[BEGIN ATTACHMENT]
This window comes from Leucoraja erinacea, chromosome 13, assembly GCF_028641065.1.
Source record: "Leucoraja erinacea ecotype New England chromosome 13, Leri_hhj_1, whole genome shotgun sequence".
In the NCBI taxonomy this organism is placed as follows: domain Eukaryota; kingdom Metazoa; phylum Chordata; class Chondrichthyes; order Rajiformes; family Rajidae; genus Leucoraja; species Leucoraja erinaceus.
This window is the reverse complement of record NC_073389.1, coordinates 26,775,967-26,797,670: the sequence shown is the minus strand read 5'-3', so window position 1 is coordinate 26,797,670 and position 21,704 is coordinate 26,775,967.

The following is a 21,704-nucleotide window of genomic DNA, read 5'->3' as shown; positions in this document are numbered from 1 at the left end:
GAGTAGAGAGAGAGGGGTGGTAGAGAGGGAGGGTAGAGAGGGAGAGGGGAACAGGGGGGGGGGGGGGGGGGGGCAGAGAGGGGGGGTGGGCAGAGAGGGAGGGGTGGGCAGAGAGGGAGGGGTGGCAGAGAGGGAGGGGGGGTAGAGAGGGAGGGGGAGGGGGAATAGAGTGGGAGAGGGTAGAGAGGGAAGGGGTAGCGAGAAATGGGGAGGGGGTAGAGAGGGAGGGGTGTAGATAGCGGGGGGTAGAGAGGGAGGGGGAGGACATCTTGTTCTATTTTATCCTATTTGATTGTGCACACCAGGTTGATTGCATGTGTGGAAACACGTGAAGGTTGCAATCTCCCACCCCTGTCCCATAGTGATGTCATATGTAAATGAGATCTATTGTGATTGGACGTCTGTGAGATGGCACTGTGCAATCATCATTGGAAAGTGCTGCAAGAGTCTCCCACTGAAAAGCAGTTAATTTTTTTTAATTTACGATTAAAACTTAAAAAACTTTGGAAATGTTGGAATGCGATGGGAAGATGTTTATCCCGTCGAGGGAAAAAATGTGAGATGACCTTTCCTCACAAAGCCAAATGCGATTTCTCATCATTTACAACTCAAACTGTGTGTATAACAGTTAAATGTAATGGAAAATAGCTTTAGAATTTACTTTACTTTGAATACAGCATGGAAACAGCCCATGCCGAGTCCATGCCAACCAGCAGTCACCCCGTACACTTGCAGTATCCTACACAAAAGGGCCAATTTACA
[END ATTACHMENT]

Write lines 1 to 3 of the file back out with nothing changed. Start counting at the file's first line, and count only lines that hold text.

This window comes from Leucoraja erinacea, chromosome 13, assembly GCF_028641065.1.
Source record: "Leucoraja erinacea ecotype New England chromosome 13, Leri_hhj_1, whole genome shotgun sequence".
In the NCBI taxonomy this organism is placed as follows: domain Eukaryota; kingdom Metazoa; phylum Chordata; class Chondrichthyes; order Rajiformes; family Rajidae; genus Leucoraja; species Leucoraja erinaceus.